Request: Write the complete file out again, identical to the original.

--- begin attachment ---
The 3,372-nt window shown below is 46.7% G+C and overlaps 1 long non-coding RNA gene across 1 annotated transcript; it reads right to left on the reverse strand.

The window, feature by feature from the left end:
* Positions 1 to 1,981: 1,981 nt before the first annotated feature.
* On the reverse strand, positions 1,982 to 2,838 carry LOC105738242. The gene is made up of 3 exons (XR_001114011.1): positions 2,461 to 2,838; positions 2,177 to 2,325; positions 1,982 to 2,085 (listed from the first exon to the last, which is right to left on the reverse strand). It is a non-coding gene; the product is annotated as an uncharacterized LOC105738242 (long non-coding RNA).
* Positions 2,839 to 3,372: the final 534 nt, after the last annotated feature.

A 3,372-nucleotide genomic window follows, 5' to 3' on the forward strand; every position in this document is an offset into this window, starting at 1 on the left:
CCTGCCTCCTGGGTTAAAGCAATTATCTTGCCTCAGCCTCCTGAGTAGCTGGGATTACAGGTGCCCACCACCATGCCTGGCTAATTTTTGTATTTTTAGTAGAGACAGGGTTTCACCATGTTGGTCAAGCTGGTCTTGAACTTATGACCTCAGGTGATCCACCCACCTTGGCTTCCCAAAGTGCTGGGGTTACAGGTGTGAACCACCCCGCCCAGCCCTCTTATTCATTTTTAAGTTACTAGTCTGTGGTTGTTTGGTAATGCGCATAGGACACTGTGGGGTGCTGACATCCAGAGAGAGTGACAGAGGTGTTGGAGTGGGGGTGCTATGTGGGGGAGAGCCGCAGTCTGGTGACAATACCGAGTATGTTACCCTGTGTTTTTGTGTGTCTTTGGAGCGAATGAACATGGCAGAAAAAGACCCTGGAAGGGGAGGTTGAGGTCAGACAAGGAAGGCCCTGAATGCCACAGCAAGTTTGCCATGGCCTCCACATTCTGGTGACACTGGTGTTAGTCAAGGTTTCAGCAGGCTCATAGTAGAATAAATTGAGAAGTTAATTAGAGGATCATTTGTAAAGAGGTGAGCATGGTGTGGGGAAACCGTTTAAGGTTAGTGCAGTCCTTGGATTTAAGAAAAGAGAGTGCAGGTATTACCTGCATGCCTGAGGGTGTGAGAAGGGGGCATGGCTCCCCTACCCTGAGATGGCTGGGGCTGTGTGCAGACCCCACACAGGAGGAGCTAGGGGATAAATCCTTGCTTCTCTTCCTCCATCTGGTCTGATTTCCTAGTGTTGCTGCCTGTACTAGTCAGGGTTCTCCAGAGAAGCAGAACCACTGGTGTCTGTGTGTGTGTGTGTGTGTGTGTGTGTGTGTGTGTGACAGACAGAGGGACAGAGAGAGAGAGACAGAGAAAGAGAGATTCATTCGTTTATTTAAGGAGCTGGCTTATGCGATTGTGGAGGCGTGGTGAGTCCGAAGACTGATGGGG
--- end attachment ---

The 3,372-nt window shown below is 46.7% G+C and overlaps 1 long non-coding RNA gene across 1 annotated transcript; it reads right to left on the reverse strand.

The window, feature by feature from the left end:
* Positions 1 to 1,981: 1,981 nt before the first annotated feature.
* On the reverse strand, positions 1,982 to 2,838 carry LOC105738242. The gene is made up of 3 exons (XR_001114011.1): positions 2,461 to 2,838; positions 2,177 to 2,325; positions 1,982 to 2,085 (listed from the first exon to the last, which is right to left on the reverse strand). It is a non-coding gene; the product is annotated as an uncharacterized LOC105738242 (long non-coding RNA).
* Positions 2,839 to 3,372: the final 534 nt, after the last annotated feature.

A 3,372-nucleotide genomic window follows, 5' to 3' on the forward strand; every position in this document is an offset into this window, starting at 1 on the left:
CCTGCCTCCTGGGTTAAAGCAATTATCTTGCCTCAGCCTCCTGAGTAGCTGGGATTACAGGTGCCCACCACCATGCCTGGCTAATTTTTGTATTTTTAGTAGAGACAGGGTTTCACCATGTTGGTCAAGCTGGTCTTGAACTTATGACCTCAGGTGATCCACCCACCTTGGCTTCCCAAAGTGCTGGGGTTACAGGTGTGAACCACCCCGCCCAGCCCTCTTATTCATTTTTAAGTTACTAGTCTGTGGTTGTTTGGTAATGCGCATAGGACACTGTGGGGTGCTGACATCCAGAGAGAGTGACAGAGGTGTTGGAGTGGGGGTGCTATGTGGGGGAGAGCCGCAGTCTGGTGACAATACCGAGTATGTTACCCTGTGTTTTTGTGTGTCTTTGGAGCGAATGAACATGGCAGAAAAAGACCCTGGAAGGGGAGGTTGAGGTCAGACAAGGAAGGCCCTGAATGCCACAGCAAGTTTGCCATGGCCTCCACATTCTGGTGACACTGGTGTTAGTCAAGGTTTCAGCAGGCTCATAGTAGAATAAATTGAGAAGTTAATTAGAGGATCATTTGTAAAGAGGTGAGCATGGTGTGGGGAAACCGTTTAAGGTTAGTGCAGTCCTTGGATTTAAGAAAAGAGAGTGCAGGTATTACCTGCATGCCTGAGGGTGTGAGAAGGGGGCATGGCTCCCCTACCCTGAGATGGCTGGGGCTGTGTGCAGACCCCACACAGGAGGAGCTAGGGGATAAATCCTTGCTTCTCTTCCTCCATCTGGTCTGATTTCCTAGTGTTGCTGCCTGTACTAGTCAGGGTTCTCCAGAGAAGCAGAACCACTGGTGTCTGTGTGTGTGTGTGTGTGTGTGTGTGTGTGTGTGTGACAGACAGAGGGACAGAGAGAGAGAGACAGAGAAAGAGAGATTCATTCGTTTATTTAAGGAGCTGGCTTATGCGATTGTGGAGGCGTGGTGAGTCCGAAGACTGATGGGG